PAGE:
At this point, Robert De Niro has built an entire subgenre of movies in which he sticks his tongue out at his cinematic legacy. After inventing our modern idea of a wiseguy in films like The Godfather Part II and Goodfellas, the actor has spent much of the last 20 years lampooning it in farces like the funny Analyze This (and its disappointing sequel Analyze That) and the very funny Meet the Parents (and its very disappointing sequels Meet the Fockers and Little Fockers). The results have been mixed, but De Niro's star hasn't faded maybe because the line between those movies and his more serious work (eg, Silver Linings Playbook) has remained so clear.
But the new comedy-thriller The Family, directed and co-written by Luc Besson (The Fifth Element), doesn't just wink at De Niro's history, it leans on it, hard. The actor might as well be playing an older version of his Scorsese-era persona as Giovanni Manzoni, a former mob boss who snitched and now has to hide in the Witness Protection Program in northern France. With a grizzled FBI agent (Tommy Lee Jones) as a guardian angel, the Manzoni family members all try to act as humdrum as possible to avoid attention. Giovanni pretends to be an author at work on a WWII book. His tough-as-nails wife (Michelle Pfeiffer) plays hausfrau, his hot-tempered daughter (Glee's Dianna Agron) flirts with her math tutor, and his whip smart son (John D'Leo) makes allies at school.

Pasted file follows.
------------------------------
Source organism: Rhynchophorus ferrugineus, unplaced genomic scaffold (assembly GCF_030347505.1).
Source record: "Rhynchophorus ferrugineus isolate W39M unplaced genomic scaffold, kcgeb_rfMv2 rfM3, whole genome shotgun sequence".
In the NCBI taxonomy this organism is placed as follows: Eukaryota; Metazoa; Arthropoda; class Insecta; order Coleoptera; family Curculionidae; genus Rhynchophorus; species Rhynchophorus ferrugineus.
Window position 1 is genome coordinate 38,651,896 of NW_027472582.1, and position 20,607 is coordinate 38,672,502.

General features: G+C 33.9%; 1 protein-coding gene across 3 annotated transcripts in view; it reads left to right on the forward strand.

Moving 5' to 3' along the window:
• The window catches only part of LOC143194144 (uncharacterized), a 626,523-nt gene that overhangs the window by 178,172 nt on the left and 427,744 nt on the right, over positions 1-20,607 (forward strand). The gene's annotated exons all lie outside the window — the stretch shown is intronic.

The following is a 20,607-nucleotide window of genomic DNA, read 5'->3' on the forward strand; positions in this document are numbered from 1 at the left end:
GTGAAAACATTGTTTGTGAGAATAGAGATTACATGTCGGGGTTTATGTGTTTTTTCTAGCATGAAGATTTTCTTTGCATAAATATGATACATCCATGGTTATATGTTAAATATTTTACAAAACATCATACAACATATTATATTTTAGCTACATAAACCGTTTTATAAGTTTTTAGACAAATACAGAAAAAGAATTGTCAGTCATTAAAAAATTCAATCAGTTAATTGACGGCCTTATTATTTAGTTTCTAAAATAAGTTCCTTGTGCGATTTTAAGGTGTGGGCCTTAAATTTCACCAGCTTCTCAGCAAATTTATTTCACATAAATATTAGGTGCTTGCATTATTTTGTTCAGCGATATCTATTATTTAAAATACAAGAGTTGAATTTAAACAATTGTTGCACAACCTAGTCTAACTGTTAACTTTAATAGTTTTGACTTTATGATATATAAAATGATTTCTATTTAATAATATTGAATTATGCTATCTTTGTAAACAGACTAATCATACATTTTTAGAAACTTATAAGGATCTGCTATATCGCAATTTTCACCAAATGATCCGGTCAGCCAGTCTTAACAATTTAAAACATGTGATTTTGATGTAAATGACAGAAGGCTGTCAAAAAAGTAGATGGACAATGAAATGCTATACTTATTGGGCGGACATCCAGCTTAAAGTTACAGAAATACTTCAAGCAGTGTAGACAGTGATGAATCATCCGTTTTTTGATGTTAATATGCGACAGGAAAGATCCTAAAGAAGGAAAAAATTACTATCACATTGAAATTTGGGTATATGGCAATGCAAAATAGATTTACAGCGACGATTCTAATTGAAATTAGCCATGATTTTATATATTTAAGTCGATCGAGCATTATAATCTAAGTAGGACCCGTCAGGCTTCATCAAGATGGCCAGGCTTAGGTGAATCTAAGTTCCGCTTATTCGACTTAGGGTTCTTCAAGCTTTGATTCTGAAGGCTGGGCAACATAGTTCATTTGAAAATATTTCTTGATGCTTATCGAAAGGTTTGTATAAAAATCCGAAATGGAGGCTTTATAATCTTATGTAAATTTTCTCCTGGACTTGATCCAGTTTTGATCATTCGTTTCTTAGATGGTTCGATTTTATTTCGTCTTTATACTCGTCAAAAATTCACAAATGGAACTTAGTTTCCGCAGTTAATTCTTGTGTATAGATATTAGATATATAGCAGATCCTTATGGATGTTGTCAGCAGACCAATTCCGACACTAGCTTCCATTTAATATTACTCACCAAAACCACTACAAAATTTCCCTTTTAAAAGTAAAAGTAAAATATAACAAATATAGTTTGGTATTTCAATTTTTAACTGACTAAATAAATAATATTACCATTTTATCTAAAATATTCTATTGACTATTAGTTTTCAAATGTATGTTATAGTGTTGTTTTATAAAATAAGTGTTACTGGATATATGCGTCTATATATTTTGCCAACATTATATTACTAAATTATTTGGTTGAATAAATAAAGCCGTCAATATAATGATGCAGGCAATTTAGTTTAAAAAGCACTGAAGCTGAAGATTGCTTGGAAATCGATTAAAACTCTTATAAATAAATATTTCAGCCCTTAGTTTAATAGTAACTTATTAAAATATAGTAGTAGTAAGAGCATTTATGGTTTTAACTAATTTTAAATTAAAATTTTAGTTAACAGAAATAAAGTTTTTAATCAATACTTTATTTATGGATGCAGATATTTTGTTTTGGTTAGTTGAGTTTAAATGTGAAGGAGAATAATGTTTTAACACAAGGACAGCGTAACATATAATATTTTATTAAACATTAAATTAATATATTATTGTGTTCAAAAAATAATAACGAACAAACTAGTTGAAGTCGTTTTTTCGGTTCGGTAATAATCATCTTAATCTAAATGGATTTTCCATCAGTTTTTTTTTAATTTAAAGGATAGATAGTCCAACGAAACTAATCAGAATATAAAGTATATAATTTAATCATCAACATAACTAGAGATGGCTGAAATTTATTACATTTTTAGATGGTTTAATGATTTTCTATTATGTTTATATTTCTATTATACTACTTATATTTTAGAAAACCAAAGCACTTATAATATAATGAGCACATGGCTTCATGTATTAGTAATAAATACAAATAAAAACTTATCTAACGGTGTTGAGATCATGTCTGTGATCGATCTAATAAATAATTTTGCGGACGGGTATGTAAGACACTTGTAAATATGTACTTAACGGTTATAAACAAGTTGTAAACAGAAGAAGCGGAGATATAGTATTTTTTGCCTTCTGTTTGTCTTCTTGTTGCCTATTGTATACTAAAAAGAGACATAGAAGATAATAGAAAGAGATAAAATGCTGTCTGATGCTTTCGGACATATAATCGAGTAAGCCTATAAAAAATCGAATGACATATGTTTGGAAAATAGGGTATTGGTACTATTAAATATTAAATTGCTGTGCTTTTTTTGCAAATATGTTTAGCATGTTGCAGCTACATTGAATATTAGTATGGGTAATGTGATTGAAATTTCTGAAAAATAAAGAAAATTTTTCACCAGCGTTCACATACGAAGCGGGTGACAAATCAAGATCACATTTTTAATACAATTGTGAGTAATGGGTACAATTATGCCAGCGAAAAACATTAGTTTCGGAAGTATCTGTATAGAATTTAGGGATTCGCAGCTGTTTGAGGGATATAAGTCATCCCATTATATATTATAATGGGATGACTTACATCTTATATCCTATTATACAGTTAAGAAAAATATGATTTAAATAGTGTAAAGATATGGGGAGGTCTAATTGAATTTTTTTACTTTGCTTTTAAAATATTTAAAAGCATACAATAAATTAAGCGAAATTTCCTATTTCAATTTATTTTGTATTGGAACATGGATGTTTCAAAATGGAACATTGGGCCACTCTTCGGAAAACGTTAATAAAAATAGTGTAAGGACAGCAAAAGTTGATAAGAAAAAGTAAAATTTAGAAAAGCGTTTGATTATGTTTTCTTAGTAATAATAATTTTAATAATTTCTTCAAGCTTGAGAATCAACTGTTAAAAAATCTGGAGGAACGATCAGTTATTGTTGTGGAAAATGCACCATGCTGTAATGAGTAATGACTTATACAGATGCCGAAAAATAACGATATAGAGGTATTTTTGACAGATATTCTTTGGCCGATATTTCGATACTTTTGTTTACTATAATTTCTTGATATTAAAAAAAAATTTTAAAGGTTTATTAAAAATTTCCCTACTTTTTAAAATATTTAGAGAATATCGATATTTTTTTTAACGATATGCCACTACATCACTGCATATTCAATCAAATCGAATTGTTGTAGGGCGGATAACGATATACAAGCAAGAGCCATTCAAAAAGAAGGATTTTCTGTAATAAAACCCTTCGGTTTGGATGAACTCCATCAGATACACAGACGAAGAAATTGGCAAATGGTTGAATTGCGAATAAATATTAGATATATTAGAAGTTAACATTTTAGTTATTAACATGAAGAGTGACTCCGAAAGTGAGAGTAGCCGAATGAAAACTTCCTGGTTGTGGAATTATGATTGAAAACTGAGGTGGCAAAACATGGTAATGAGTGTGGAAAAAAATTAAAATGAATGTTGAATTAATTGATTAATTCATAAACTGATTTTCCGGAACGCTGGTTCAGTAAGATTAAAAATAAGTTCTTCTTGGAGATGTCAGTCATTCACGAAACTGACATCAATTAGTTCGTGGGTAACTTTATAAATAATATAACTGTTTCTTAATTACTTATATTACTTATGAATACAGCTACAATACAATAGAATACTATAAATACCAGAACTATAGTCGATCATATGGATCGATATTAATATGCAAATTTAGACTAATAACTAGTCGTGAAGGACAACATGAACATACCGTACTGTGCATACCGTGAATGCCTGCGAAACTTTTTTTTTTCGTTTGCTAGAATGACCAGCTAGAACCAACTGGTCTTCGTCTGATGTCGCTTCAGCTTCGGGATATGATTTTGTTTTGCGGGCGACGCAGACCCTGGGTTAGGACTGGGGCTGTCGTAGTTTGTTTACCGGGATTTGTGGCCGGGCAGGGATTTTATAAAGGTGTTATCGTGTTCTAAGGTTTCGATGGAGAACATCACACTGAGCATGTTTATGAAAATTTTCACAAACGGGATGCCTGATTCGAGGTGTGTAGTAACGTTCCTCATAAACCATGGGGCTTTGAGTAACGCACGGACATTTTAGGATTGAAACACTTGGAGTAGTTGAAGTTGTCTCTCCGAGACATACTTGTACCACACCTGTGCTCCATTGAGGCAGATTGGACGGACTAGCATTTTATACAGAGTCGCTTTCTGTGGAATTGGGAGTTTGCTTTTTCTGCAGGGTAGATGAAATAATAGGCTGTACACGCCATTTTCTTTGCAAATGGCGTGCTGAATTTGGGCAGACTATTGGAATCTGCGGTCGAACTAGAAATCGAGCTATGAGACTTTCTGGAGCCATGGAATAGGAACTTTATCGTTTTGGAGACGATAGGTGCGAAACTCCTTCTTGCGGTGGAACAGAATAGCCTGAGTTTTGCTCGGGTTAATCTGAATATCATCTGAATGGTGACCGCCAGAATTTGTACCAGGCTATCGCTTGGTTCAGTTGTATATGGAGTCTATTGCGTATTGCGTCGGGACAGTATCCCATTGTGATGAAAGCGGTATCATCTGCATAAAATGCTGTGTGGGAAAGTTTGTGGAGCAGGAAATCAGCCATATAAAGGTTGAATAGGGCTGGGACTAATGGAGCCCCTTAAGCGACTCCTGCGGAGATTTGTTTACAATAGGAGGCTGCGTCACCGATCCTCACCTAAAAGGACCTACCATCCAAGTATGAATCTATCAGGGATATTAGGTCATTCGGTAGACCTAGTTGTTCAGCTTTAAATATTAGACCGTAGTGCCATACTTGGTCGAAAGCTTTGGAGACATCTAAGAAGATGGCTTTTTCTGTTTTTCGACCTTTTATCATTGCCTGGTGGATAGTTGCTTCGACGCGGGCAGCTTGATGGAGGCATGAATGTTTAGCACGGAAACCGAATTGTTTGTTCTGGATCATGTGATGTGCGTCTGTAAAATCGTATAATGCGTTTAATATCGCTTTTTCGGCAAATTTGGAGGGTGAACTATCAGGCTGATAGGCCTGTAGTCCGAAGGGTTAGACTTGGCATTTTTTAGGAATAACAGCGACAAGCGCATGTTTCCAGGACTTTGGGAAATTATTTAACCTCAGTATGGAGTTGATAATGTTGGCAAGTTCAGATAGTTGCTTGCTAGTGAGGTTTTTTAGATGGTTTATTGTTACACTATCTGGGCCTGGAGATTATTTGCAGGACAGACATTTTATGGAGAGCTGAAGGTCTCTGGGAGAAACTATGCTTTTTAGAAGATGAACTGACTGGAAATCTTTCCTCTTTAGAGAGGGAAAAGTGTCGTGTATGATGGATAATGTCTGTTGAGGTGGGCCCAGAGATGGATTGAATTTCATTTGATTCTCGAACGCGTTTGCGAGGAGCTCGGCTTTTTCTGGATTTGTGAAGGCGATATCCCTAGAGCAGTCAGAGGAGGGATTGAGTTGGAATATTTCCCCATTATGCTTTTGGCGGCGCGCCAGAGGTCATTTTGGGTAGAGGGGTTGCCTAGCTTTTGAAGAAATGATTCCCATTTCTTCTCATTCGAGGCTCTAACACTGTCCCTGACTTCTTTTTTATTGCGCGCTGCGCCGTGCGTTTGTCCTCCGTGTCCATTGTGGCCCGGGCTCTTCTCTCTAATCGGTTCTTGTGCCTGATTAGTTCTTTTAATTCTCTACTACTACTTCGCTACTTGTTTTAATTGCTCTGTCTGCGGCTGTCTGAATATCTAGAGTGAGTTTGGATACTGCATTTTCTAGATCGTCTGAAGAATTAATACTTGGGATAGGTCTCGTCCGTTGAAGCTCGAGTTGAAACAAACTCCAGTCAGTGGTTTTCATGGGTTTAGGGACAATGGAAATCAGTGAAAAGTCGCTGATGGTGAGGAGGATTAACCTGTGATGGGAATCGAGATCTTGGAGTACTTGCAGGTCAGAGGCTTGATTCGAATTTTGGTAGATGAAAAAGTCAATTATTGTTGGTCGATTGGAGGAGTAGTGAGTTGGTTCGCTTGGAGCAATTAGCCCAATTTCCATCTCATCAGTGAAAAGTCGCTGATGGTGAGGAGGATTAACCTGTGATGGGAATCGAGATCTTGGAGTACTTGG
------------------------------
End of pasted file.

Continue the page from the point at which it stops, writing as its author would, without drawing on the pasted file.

These fish-out-of-water B-plots mostly look for laughs in the Manzoni family's inverted, Addams-esque morality. To them, crime is good, normal people are boring, and a brutal beating is a perfectly acceptable solution to mundane problems like a stolen pencil case or a rude plumber. Sometimes it works, especially in Pfeiffer's scenes, where she shows off a darkly comic edge that hasn't had this much of a showcase since the last time she played a wiseguy's wife in 1988's Married to the Mob. Yet the movie's violence level is so strangely high that it jars the comedy. There's only so long you can laugh at a person getting savagely pummeled before you start imagining how much it would hurt.
The Family also doesn't have any real twists in store beyond its basic setup. You know that Giovanni's past in the form of bounty-hunting hitmen will catch up to him. And it does, turning the third act into a generic thriller with a weirdly high body count. Before that, though, there are some memorable scenes, including one wry meta-moment in which the movie outright acknowledges the fact that Robert De Niro himself is playing Giovanni. It'll probably make you laugh and wonder if the movie is about to head in a much smarter, kookier direction. (It isn't.) But mostly it makes you wish that you were watching De Niro add to his movie legacy instead of scrapping it for gags. B-